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Already one in three university degrees in technology are delayed due to coping issues

29.8.2022
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News article

“Aside from being a human problem, wearing out future talent while they are still at school is socially unsustainable,” says Director of Public Affairs Juhani Nokela from Academic Engineers and Architects in Finland TEK.

Concerns about one’s ability to cope during studies is linked to delayed graduation, reveals the latest TEK Graduate Survey conducted by Academic Engineers and Architects in Finland TEK.

The completion of already one in three university degrees in technology is delayed due to students’ coping issues. Students who are concerned about their ability to cope take four months longer on average to complete their degree than other students. Every year, about 3,000 students graduate from university with a degree in technology or architecture, so this problem concerns about 1,000 degrees.

To ensure smooth studies, the most important thing is high-quality, flexible teaching with sufficient resources.

TEK's Director of Public Affairs Juhani Nokela points out that Finland will need thousands of new experts in technology in the upcoming years and, in addition to increasing the number of study places, we need significant improvements in helping students complete their degrees and providing student mental health services.

“Aside from being a human problem, wearing out future talent while they are still at school is socially unsustainable,” says Juhani Nokela.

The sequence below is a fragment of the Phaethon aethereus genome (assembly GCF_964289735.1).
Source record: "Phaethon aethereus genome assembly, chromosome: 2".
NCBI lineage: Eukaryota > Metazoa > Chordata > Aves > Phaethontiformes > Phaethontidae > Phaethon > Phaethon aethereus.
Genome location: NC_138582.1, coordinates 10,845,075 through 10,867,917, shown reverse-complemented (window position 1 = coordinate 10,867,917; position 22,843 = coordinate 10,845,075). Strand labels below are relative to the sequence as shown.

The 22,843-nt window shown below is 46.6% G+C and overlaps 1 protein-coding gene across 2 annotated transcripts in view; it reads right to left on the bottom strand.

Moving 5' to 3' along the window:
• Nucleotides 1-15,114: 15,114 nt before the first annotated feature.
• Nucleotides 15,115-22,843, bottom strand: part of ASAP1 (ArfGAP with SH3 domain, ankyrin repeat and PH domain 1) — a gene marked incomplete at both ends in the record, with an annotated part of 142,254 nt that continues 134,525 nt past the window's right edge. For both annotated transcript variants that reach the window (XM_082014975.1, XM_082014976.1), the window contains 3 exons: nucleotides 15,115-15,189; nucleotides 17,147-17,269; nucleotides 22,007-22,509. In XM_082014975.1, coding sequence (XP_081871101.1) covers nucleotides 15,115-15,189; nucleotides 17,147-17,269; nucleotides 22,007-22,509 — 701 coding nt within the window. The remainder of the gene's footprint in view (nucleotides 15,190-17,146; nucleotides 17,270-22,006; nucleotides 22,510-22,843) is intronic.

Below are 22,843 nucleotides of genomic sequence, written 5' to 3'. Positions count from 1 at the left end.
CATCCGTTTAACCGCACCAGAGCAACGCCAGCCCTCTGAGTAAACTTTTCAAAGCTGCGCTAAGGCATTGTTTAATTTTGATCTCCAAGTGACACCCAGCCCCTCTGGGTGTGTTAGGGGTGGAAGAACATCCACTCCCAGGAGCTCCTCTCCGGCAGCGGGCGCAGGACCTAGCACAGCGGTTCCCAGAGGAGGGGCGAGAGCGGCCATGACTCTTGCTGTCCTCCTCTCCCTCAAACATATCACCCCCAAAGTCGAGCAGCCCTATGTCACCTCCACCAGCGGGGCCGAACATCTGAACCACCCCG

“Academic burnout and various mental health problems are some of the biggest reasons behind a slower study pace. To ensure smooth studies, the most important thing is high-quality, flexible teaching with sufficient resources. Mental health problems can be addressed better if students get help as quickly as possible. One cost-effective solution is to provide more low-threshold services and adopt brief psychosocial interventions across the different service channels of the health care system.”

The concerned respondents had a basic salary that was, on average, more than one hundred euros lower than the non-concerned respondents.

The survey showed that coping issues were also associated with the perceived quality of employment. According to TEK’s Analyst Arttu Piri, who is responsible for the survey, it appears that coping issues can also reflect on salary through how demanding the selected job is.

“When it comes to the salary of Finns working full-time in the private sector, there was a significant difference between the groups. The concerned respondents had a basic salary that was, on average, more than one hundred euros lower than the non-concerned respondents.”

Working together with universities, TEK has carried out the TEK Graduate Survey (page in Finnish) for recent graduates since 2011. The survey examines the skills, study progress, working life experience and employment situation and overall satisfaction with the completed degree of academic engineers and architects at the time of their graduation. The survey was open to all academic engineers and architects graduating in Finland. It was answered by roughly 60 percent of the 2021 graduates.